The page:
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Mourning Warbler

Silhouette WarblersWarblers
Mourning WarblerGeothlypis philadelphia
  • ORDER: Passeriformes
  • FAMILY: Parulidae

Basic Description

Clad in olive, gray, and yellow, with a jewel-like black chest patch in breeding males, Mourning Warblers are bright but hard-to-see birds of brushy areas. Among the most renowned skulkers of the warbler family, they are common but seldom seen, particularly during migration and winter, when they are quiet. Mourning Warblers breed in dense thickets of northern North America, often in areas created by fires, storms, or logging operations. Males sing a short, burry song.

More ID Info
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Range map provided by Birds of the World
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Find This Bird

Go looking for Mourning Warblers in late spring and early summer, when males sing loudly in the early morning. Listen for them in areas with dense, shrubby vegetation and few trees. Even while singing these birds often remain concealed—you may be able to coax one into view by making “pishing” sounds. Look for migrants also in dense habitats; they may sing during spring migration but are often quiet, making them hard to locate. The Mourning Warbler is among the latest of all spring migrants, and some arrive in nesting areas as late as early June.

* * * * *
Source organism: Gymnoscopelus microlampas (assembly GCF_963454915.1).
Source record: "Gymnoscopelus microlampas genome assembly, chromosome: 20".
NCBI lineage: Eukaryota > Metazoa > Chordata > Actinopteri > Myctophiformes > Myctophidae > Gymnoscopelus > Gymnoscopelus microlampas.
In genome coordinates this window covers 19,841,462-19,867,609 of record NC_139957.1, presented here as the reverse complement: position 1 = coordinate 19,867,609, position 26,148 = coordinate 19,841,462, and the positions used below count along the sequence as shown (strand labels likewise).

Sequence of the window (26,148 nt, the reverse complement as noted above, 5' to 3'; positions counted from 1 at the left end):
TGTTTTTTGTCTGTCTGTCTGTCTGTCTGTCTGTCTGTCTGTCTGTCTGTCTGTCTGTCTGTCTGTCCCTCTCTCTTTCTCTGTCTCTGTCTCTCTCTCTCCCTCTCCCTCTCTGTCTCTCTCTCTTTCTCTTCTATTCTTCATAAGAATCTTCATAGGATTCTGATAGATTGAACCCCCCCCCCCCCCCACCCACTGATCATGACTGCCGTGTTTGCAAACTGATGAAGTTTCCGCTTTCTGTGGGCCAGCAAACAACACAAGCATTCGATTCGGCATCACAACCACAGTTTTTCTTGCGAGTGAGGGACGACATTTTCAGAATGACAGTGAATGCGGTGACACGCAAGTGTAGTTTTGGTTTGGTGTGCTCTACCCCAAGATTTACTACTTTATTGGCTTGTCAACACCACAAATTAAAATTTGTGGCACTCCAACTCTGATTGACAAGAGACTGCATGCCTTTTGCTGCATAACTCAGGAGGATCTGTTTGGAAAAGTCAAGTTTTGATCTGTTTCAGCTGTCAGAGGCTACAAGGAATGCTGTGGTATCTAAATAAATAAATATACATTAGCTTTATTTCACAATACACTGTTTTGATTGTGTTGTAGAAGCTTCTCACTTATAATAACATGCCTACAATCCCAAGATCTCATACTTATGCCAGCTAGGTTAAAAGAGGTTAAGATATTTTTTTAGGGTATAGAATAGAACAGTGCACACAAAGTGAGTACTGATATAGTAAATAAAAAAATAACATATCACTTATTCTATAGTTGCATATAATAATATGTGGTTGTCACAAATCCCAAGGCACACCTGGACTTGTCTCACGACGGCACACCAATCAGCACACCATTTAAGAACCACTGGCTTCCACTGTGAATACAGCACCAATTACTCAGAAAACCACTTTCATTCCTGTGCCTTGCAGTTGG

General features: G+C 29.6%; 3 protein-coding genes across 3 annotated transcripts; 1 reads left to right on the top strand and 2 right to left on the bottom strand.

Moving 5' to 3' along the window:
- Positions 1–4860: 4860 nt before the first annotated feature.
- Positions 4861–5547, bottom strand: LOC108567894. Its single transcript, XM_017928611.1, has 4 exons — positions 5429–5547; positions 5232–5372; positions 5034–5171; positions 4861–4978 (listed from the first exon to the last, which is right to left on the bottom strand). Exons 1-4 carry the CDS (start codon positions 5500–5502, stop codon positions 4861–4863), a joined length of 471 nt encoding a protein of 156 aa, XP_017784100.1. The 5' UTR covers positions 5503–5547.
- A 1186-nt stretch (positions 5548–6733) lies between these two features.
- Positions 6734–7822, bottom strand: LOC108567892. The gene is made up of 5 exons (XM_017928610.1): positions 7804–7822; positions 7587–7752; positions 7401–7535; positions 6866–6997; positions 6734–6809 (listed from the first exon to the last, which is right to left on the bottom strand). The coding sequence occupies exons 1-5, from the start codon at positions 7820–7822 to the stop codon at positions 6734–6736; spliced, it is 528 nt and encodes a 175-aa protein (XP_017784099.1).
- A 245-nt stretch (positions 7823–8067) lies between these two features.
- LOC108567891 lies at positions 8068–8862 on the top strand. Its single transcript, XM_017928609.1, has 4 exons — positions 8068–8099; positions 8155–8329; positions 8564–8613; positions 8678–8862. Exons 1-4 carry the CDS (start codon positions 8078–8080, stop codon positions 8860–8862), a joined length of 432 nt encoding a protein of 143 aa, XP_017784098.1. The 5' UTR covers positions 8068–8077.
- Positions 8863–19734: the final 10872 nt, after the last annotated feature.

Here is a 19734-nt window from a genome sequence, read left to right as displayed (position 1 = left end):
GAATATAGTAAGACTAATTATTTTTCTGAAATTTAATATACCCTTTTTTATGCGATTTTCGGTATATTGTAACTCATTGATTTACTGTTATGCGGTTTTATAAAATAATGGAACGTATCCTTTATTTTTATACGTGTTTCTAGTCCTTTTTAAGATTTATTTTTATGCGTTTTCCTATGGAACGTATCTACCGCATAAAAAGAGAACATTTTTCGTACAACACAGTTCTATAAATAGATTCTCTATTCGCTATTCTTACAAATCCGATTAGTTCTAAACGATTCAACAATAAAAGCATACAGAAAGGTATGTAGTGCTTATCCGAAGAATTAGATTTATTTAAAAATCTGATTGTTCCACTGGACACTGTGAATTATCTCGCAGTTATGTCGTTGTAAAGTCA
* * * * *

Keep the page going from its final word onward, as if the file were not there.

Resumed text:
Other Names

  • Reinita Plañidera (Spanish)
  • Paruline triste (French)
  • Cool Facts